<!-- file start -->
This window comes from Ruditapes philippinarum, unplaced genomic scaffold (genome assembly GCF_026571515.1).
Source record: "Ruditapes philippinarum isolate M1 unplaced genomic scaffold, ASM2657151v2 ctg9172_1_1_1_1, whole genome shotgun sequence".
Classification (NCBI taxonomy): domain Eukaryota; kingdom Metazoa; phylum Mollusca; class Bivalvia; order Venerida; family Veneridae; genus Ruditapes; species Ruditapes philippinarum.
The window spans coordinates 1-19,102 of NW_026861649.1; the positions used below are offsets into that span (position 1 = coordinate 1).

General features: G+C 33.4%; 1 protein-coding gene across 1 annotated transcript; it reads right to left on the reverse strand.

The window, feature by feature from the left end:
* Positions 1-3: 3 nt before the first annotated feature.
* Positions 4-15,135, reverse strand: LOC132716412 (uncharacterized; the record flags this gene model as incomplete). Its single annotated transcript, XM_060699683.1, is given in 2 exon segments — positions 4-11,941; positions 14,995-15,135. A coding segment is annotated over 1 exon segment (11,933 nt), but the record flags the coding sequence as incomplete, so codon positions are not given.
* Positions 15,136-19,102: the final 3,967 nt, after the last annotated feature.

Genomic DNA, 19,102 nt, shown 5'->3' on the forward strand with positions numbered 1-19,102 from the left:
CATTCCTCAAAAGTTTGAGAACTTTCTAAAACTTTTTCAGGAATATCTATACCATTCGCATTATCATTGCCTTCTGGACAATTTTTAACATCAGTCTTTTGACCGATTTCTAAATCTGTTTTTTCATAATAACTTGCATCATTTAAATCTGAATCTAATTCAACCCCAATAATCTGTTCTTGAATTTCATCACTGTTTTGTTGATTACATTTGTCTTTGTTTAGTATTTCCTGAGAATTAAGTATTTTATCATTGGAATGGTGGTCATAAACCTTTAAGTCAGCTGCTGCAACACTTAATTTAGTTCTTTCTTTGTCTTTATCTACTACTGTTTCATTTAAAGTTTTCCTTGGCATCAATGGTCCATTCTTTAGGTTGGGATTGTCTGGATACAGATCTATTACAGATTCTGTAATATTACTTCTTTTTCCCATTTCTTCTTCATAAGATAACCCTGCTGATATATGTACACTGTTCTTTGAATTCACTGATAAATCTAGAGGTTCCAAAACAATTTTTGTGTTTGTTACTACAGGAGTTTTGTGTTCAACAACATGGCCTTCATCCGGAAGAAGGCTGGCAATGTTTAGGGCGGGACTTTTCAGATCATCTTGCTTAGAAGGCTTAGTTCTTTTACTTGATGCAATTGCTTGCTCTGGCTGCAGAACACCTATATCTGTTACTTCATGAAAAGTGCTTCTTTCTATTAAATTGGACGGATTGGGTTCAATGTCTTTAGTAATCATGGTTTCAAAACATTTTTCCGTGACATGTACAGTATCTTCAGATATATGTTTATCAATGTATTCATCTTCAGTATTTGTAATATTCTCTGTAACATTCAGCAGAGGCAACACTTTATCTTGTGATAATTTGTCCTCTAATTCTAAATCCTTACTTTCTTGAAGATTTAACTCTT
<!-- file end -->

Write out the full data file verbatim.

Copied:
This window comes from Ruditapes philippinarum, unplaced genomic scaffold (genome assembly GCF_026571515.1).
Source record: "Ruditapes philippinarum isolate M1 unplaced genomic scaffold, ASM2657151v2 ctg9172_1_1_1_1, whole genome shotgun sequence".
Classification (NCBI taxonomy): domain Eukaryota; kingdom Metazoa; phylum Mollusca; class Bivalvia; order Venerida; family Veneridae; genus Ruditapes; species Ruditapes philippinarum.
The window spans coordinates 1-19,102 of NW_026861649.1; the positions used below are offsets into that span (position 1 = coordinate 1).

General features: G+C 33.4%; 1 protein-coding gene across 1 annotated transcript; it reads right to left on the reverse strand.

The window, feature by feature from the left end:
* Positions 1-3: 3 nt before the first annotated feature.
* Positions 4-15,135, reverse strand: LOC132716412 (uncharacterized; the record flags this gene model as incomplete). Its single annotated transcript, XM_060699683.1, is given in 2 exon segments — positions 4-11,941; positions 14,995-15,135. A coding segment is annotated over 1 exon segment (11,933 nt), but the record flags the coding sequence as incomplete, so codon positions are not given.
* Positions 15,136-19,102: the final 3,967 nt, after the last annotated feature.

Genomic DNA, 19,102 nt, shown 5'->3' on the forward strand with positions numbered 1-19,102 from the left:
CATTCCTCAAAAGTTTGAGAACTTTCTAAAACTTTTTCAGGAATATCTATACCATTCGCATTATCATTGCCTTCTGGACAATTTTTAACATCAGTCTTTTGACCGATTTCTAAATCTGTTTTTTCATAATAACTTGCATCATTTAAATCTGAATCTAATTCAACCCCAATAATCTGTTCTTGAATTTCATCACTGTTTTGTTGATTACATTTGTCTTTGTTTAGTATTTCCTGAGAATTAAGTATTTTATCATTGGAATGGTGGTCATAAACCTTTAAGTCAGCTGCTGCAACACTTAATTTAGTTCTTTCTTTGTCTTTATCTACTACTGTTTCATTTAAAGTTTTCCTTGGCATCAATGGTCCATTCTTTAGGTTGGGATTGTCTGGATACAGATCTATTACAGATTCTGTAATATTACTTCTTTTTCCCATTTCTTCTTCATAAGATAACCCTGCTGATATATGTACACTGTTCTTTGAATTCACTGATAAATCTAGAGGTTCCAAAACAATTTTTGTGTTTGTTACTACAGGAGTTTTGTGTTCAACAACATGGCCTTCATCCGGAAGAAGGCTGGCAATGTTTAGGGCGGGACTTTTCAGATCATCTTGCTTAGAAGGCTTAGTTCTTTTACTTGATGCAATTGCTTGCTCTGGCTGCAGAACACCTATATCTGTTACTTCATGAAAAGTGCTTCTTTCTATTAAATTGGACGGATTGGGTTCAATGTCTTTAGTAATCATGGTTTCAAAACATTTTTCCGTGACATGTACAGTATCTTCAGATATATGTTTATCAATGTATTCATCTTCAGTATTTGTAATATTCTCTGTAACATTCAGCAGAGGCAACACTTTATCTTGTGATAATTTGTCCTCTAATTCTAAATCCTTACTTTCTTGAAGATTTAACTCTT